ROME (Reuters) – They’re a far cry from the ancient Roman chariots immortalized in the 1959 classic movie “Ben-Hur”, but critics say they can be just as dangerous in the wrong hands.
Thousands of electric scooters are filling the cobblestoned streets of central Rome as people seek alternatives to crowded public transport amid the COVID-19 pandemic.
To encourage environmentally friendly “micro-mobility,” authorities have licensed eight companies, including Lime and Bird, to operate about 6,000 E-scooters. Thousands more are on the way, a prospect that has some local residents worried.
Mayor Virginia Raggi has encouraged electric mobility in the Italian capital, where buses occasionally catch fire due to poor maintenance and metro stations have been shut for months because of broken escalators.
Many Romans have begun using the scooters to get to work and tourists enjoy darting from the Colosseum to the Vatican and on to the bridges over the Tiber River.
The battery-operated vehicles have also caught on because Rome’s hills are too steep for most cyclists.
The law says they cannot be used on sidewalks, cannot go faster than 25 kph on streets or more than six kph in large pedestrian islands. They are banned from bicycle paths within the city limits. The minimum age for their use is 14 but riders under 18 must wear a helmet.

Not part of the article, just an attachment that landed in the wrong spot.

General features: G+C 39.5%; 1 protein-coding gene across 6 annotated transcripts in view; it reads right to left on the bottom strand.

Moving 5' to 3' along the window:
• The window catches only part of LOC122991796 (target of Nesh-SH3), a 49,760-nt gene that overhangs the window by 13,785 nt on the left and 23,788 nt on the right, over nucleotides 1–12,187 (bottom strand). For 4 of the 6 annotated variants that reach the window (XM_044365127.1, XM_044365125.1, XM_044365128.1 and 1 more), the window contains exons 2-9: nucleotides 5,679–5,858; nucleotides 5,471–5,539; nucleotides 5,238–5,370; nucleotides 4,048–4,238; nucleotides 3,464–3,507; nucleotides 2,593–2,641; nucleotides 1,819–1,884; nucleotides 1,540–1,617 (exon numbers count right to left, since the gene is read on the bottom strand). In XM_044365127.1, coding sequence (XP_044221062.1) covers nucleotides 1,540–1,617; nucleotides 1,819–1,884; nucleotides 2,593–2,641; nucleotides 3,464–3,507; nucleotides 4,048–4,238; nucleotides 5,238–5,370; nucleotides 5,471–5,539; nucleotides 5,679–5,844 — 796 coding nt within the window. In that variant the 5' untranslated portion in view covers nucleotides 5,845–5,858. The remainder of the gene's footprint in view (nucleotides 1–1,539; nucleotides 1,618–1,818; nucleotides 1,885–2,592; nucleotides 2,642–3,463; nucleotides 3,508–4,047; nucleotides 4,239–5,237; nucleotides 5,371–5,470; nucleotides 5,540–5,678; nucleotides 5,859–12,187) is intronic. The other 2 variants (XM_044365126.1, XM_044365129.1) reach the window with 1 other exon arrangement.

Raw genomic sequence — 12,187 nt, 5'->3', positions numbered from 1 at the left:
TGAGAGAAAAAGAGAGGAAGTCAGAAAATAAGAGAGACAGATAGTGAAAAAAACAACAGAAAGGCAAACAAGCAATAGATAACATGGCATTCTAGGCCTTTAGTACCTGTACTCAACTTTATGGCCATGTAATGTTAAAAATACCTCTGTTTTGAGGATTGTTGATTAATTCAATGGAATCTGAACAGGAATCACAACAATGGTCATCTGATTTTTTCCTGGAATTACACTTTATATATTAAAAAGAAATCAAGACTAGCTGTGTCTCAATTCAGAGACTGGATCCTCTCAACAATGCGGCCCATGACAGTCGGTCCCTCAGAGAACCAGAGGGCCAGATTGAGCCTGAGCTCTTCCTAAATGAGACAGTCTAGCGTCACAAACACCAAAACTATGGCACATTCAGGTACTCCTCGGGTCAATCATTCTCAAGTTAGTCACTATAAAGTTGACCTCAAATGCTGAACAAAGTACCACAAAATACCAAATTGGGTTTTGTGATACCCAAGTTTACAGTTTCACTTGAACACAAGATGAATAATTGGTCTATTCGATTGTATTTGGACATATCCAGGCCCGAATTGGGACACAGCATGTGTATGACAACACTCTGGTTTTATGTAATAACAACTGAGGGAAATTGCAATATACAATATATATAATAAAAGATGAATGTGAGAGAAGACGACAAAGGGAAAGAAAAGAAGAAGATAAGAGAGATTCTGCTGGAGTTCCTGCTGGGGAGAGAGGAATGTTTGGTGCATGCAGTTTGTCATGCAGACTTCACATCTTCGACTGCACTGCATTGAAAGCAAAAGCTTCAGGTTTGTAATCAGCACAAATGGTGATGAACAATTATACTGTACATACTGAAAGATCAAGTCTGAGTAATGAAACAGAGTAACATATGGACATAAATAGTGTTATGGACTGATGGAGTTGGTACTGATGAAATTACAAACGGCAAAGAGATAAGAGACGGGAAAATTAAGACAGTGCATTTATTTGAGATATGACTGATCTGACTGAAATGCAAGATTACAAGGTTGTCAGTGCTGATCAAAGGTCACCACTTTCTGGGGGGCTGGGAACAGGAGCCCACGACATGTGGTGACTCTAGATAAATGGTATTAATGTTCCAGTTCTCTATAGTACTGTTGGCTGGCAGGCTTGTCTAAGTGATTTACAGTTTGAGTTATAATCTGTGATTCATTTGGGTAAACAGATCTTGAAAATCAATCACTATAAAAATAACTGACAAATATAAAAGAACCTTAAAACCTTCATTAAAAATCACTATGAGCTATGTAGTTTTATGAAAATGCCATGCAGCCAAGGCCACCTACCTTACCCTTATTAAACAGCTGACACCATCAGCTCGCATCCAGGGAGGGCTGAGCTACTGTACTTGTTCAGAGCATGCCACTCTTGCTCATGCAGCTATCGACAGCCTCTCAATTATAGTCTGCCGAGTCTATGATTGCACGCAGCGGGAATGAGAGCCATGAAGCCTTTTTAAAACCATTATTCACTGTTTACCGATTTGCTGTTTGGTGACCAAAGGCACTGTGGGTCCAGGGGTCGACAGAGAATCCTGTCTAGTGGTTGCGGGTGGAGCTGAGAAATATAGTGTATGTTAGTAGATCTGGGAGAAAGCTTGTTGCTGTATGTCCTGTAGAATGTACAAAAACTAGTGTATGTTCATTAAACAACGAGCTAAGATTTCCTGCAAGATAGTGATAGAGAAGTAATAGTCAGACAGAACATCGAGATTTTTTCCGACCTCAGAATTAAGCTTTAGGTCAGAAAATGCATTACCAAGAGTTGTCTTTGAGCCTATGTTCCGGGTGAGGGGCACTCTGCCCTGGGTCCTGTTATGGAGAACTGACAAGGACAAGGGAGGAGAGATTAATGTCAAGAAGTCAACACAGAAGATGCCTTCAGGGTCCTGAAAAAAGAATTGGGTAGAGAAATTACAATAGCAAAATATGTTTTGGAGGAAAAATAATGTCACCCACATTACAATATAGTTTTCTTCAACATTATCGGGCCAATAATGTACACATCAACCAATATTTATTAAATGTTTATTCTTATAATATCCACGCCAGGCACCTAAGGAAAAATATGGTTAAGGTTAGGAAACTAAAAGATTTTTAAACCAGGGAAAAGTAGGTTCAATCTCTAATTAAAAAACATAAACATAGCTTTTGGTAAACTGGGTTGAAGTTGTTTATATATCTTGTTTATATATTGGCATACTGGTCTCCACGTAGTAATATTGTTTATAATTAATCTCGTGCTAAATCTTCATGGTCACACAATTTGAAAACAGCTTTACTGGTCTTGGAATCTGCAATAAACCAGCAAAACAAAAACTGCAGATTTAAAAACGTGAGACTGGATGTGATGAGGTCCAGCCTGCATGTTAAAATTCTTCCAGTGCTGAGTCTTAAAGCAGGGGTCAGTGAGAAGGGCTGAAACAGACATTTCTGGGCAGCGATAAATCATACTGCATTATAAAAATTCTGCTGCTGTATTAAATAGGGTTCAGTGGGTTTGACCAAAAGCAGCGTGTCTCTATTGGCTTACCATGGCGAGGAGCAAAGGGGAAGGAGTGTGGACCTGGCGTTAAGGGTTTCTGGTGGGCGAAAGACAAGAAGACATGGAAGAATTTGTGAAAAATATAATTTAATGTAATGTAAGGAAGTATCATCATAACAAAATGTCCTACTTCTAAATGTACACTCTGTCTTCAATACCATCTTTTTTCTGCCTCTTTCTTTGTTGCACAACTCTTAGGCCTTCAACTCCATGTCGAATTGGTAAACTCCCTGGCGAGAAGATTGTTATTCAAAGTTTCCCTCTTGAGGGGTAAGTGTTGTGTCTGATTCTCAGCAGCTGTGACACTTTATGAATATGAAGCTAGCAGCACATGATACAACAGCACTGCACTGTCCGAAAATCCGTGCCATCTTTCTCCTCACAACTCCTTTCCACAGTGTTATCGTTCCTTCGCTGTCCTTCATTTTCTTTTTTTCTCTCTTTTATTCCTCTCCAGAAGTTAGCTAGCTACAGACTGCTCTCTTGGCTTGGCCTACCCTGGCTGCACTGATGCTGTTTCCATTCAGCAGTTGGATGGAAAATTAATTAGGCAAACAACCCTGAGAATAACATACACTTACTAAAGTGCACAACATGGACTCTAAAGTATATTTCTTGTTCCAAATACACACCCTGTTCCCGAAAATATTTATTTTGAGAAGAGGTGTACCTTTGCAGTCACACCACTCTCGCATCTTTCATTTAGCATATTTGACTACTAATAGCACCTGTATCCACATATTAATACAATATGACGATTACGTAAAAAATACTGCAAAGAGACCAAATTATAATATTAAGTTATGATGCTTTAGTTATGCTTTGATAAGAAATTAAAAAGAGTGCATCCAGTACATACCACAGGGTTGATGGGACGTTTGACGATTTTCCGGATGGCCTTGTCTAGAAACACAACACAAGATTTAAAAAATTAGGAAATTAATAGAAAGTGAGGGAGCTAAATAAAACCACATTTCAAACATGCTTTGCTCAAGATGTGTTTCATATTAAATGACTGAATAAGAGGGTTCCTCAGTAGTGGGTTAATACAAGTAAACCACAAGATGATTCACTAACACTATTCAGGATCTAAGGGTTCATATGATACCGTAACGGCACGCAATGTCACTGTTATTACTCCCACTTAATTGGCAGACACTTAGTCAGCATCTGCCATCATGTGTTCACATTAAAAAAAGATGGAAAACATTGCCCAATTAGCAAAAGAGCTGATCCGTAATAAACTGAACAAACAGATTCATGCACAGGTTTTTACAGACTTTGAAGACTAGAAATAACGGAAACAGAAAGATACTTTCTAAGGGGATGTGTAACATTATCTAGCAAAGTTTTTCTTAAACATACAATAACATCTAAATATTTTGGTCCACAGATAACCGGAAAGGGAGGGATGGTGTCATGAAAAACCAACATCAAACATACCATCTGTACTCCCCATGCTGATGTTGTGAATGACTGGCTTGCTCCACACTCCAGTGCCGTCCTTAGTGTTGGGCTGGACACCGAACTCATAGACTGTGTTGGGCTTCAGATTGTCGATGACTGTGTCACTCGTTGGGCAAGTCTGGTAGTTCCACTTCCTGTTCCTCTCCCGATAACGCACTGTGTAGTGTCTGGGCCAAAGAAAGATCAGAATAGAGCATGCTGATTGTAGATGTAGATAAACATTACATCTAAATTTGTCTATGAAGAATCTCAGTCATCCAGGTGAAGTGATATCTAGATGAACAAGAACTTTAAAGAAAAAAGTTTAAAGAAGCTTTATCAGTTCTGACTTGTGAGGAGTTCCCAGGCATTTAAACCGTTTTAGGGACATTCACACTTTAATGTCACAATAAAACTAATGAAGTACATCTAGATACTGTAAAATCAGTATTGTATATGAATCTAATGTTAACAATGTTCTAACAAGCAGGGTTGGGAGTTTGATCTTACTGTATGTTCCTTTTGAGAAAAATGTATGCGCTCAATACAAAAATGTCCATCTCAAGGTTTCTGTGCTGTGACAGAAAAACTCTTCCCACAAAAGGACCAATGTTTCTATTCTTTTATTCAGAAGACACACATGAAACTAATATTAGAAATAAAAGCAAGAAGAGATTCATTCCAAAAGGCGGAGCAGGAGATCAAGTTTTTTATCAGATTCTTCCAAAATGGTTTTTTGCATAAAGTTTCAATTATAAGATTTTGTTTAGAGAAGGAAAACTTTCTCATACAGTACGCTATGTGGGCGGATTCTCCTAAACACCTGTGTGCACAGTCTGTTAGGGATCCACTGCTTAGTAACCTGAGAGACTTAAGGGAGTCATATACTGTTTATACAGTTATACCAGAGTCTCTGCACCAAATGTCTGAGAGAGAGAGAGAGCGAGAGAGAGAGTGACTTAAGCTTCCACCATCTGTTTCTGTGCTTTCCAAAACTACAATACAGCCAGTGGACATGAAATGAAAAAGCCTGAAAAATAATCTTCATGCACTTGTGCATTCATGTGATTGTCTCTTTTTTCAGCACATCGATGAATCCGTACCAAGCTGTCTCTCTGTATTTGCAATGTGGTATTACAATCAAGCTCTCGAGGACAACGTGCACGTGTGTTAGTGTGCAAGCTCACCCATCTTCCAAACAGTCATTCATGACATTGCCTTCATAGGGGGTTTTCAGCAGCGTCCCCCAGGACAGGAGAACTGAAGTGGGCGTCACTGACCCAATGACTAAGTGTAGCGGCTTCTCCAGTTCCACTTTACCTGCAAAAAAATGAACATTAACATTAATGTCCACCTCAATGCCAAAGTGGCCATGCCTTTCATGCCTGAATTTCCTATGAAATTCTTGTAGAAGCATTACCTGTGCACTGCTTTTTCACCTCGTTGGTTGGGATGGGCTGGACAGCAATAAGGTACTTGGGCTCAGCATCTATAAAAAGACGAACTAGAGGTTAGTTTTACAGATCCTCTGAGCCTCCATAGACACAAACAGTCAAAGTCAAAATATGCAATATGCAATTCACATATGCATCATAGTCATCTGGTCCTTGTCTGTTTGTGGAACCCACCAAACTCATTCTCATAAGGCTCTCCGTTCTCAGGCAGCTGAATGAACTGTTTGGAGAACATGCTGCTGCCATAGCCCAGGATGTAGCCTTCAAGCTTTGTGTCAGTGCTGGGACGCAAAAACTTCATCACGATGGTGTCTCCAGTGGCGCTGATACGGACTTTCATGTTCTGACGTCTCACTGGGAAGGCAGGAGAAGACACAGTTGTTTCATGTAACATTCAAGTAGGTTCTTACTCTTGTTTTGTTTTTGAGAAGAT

But there have been complaints of dangerous driving and several injuries involving the vehicles. Some have even been seen travelling on the city’s fast and treacherous ring road.
“They violate every basic road and traffic rule,” said resident Carmen Golia. “A regular driving license should be required.”
Police said that in the month of July they issued fines of up to 400 euros ($473.88) each to more than 150 users. Critics say this is too little.
An app on a user’s smartphone locates the nearest scooter and the customer is billed automatically, usually according to the distance driven.
Many are left near ancient monuments or blocking sidewalks, leaving some upset residents to take matters into their own hands.
In early September, a woman knocked down like dominoes about a dozen scooters parked on a sidewalk in front of one of Rome’s most famous theatres before police stopped her.
The number of scooters is expected to grow to about 16,000 in the coming months.
Bird, which operates around 2,500 scooters in Rome, has staff to reposition badly parked vehicles and the company allows users to report misconduct and abuses.
“If someone violates the rules we send an alert. If this happens more than once we can impose fines or block the account,” said Cristina Donofrio, general manager of Bird for Italy.
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